Lifestyles of Mad Men
An acclaimed dramatic series about the world of advertising returns to TV. Scott McLemee glances at the historical context.
The first three seasons of "Mad Men" (the fourth begins on Sunday) were set in a world recognizable from The Hidden Persuaders, Vance Packard’s landmark work of pop sociology from 1957. Reviving the spirit of muckraking to probe the inner workings of postwar affluence, Packard reported on how the ad agencies on Madison Avenue used psychological research to boost the manipulative power of their imagery and catchphrases.
To prime the consumer market, habits and attitudes left over from the Great Depression had to be liquidated. Desire must be set free -- or at least educated into enough confidence to be assertive, Advertising meant selling not just a product but a dream. There was, for example, the famous ad campaign portraying women who found themselves in public, in interesting situations while wearing little more their Maidenform undergarments. The idea was to lodge the product in the potential consumer’s unconscious by associating it with a common dream situation.
But my sense is that "Mad Men" is poised to enter a new, post-Packardian phase. At the end of the third season, several characters left the established firm of Sterling Cooper and set out to create their own advertising “shop” – all of this not very long after the Kennedy assassination. Trauma seldom stalls the wheels of commerce for long. And we know, with hindsight, that American mass culture was just about to undergo a sudden, swift de-massification – the proliferation, over the next few years, of ever more sharply defined consumer niches and episodic subcultures.
Stimulating consumer desire by making an end run around the superego was no longer the name of the game. The new emphasis took a different form. It is best expressed by the term “lifestyle” -- which, as far as I can tell, was seldom used before the mid-60s, except as a piece of jargon from the Adlerian school of psychoanalytic revisionism.
Alfred Adler had coined the term to describe the functioning of the inferiority complex. (“Inferiority complex” was another Adler-ism; this was the concept that precipitated his break with Freud in the 1910s.) The neurotic, according to Adler, transformed his inferiority complex into a comprehensive structure of psychic defense – a whole pattern of life, designed to avoid its more disagreeable realities as much as possible.
Obviously “lifestyle” would acquire other meanings. But arguably that original sense is always there, below the surface. What looks like an identity or a niche has its shadow -- its underside of insecurity.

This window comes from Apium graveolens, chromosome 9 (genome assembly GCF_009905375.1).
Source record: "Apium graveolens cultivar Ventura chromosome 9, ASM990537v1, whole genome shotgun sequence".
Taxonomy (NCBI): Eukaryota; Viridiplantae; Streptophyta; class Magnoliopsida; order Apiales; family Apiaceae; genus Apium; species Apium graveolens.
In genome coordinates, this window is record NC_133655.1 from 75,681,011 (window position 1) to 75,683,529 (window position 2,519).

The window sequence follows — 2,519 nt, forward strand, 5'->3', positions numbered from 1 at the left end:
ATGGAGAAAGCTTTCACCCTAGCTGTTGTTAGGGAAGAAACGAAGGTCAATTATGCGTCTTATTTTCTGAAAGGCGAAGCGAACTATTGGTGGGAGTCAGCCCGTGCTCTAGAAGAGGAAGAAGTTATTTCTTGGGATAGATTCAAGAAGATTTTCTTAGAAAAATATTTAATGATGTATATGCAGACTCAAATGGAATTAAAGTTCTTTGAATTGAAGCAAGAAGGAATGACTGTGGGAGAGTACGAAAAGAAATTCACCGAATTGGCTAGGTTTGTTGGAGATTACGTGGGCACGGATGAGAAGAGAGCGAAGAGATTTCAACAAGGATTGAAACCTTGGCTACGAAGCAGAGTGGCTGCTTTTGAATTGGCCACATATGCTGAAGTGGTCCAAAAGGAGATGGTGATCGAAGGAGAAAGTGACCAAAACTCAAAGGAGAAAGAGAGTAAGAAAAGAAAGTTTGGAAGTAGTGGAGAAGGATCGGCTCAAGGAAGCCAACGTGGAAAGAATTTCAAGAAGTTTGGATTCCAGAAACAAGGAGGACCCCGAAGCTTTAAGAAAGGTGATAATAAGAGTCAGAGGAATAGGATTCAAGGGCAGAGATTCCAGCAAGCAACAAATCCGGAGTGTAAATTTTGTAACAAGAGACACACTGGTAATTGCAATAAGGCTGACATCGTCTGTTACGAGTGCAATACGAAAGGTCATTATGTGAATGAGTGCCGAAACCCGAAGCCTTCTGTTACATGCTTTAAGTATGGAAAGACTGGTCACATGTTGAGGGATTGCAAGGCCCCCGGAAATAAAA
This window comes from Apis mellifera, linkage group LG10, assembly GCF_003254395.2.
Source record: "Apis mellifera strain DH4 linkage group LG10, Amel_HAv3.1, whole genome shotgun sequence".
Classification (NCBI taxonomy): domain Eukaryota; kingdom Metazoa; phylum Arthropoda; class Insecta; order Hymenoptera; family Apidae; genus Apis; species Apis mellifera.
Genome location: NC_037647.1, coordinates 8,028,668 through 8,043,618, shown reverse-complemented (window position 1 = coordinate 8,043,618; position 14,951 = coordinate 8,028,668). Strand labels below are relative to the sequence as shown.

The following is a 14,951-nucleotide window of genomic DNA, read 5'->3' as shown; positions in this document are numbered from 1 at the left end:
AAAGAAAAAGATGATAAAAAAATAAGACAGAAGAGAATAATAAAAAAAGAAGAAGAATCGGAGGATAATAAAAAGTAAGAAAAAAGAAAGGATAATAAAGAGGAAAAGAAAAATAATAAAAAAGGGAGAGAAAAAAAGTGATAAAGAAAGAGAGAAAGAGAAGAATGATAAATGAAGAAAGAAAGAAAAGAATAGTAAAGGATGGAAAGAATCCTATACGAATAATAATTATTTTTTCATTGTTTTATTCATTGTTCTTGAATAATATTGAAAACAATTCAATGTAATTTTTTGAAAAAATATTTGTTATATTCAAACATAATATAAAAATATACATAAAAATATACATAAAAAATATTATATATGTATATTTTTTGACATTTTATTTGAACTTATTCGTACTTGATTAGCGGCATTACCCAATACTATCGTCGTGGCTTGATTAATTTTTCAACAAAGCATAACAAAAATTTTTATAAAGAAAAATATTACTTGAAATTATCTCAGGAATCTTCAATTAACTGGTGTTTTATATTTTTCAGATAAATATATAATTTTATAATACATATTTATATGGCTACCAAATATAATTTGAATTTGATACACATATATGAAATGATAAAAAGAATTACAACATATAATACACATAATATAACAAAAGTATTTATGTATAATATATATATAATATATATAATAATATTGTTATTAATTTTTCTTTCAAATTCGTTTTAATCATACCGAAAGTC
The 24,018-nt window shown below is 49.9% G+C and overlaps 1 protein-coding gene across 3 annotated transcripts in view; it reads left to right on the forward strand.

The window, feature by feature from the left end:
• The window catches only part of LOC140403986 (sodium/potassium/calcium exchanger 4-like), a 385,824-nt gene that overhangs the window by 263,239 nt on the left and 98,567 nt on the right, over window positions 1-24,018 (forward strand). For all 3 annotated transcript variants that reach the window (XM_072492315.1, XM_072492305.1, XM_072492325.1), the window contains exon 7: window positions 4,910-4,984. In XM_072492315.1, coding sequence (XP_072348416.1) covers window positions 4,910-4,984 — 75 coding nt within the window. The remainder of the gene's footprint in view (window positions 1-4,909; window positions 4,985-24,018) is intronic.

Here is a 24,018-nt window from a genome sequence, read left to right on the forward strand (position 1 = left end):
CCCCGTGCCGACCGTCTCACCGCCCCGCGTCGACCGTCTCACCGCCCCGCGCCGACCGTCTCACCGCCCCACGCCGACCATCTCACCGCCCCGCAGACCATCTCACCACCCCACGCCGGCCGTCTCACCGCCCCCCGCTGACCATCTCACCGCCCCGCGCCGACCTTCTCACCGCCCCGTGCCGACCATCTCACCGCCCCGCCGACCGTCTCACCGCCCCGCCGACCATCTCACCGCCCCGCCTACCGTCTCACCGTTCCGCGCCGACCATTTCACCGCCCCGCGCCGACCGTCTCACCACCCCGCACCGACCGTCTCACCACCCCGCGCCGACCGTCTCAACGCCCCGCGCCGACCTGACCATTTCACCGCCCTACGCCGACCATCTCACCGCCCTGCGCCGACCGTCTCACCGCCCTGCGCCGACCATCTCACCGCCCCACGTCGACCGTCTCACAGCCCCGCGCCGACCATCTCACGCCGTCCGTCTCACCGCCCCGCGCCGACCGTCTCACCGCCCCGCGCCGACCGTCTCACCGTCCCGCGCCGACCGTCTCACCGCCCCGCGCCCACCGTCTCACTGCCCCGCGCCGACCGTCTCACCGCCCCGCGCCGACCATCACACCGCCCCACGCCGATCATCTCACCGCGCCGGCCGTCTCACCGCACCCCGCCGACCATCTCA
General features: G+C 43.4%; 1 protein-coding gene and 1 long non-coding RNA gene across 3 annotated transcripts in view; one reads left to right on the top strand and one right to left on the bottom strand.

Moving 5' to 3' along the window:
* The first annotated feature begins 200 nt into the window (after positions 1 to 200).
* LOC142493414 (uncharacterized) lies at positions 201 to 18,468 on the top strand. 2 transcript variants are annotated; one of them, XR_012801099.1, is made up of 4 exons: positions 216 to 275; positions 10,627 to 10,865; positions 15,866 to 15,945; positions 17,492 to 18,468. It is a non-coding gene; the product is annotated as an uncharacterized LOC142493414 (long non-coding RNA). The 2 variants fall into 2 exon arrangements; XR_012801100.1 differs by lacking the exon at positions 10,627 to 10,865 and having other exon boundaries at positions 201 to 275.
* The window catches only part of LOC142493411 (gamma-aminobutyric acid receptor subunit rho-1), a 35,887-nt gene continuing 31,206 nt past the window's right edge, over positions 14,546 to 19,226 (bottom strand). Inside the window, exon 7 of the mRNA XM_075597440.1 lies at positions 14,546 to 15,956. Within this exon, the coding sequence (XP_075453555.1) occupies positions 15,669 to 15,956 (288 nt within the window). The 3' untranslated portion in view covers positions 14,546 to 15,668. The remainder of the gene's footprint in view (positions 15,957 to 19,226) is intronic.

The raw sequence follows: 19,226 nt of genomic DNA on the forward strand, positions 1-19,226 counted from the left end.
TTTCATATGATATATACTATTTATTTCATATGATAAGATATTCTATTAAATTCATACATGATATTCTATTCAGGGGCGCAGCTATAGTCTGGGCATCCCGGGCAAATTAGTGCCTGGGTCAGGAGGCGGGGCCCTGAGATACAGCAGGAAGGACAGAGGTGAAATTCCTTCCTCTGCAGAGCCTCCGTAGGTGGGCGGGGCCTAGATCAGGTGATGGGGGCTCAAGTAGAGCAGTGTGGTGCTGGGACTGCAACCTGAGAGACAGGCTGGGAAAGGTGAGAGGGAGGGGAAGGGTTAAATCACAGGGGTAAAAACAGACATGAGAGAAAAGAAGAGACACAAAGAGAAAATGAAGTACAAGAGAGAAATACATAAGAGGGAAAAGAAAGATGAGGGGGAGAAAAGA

I don’t know how much Alfred Adler the creators of "Mad Men" have read. But they have certainly tuned into this dimension of its central characters.
Don and Peggy have crafted lives for themselves that express, not who they are, but who they want to be. (Or in Don’s case, who he wants to be taken to be. We’re talking double-encrypted personal inauthenticity.) They have turned feelings of inferiority and powerlessness into ambition -- rising to positions in advertising that enable them to elicit and channel those feelings in the consumer.
Pete (easily the most unlikable figure on the show) is the walking embodiment of status anxiety and a borderline sociopath. His only saving grace is that he is too ineptly Machiavellian to succeed at any scheme he might hatch. Unable to advance within the hierarchy at Sterling Cooper, he walked away to help start the new agency.
We’ve seen that he has one forward-looking idea: Pete realizes that there is an African-American market out there that advertisers could target. Nobody at Sterling Cooper had any interest in crafting campaigns to run in Jet magazine. But any sense that his role might be “progressive” runs up against the most salient thing about him: he is a hollow man, incapable of empathy but ready to turn the way the wind blows.
Vance Packard portrayed Madison Avenue as a place staffed by people who were competent and lucid, if not particularly scrupulous. Packard intended The Hidden Persuaders as social criticism, but the book participated in the technocratic imagination. It assumed that advertising’s best and brightest both possessed knowledge and could apply it, steering the marketplace by remote control.
Against this, "Mad Men" has been slowly building up a counternarrative. Its first season was set in 1960 -- the final year of the Eisenhower administration. The third season closed just after an assassin’s shots ended what would, in short order, be recalled as Camelot. A few scattered references have been made to a war underway in Southeast Asia.
Trust in the foresight of technocrats is about to take a hard fall. And the center of gravity in the advertising world is about to shift from masterful “hidden manipulators” to figures who can ride the wave of cultural upheaval because they are skilled at manufacturing niches for themselves.
The characters running the new agency are not confident engineers of consumer desire but – albeit in a special sense -- confidence artists. Not that they are swindlers. But they know how to fabricate a self and sell it to other people.
With its fourth season, "Mad Men" is on the verge of finally becoming a series about the Sixties. It is also a work of historical fiction about where consumerism came from, and what it was like. I suppose the past tense is unavoidable. Over the next decade, to judge by recent trends, people will need a leap of the imagination to remember the Golden Age of Lifestyles.
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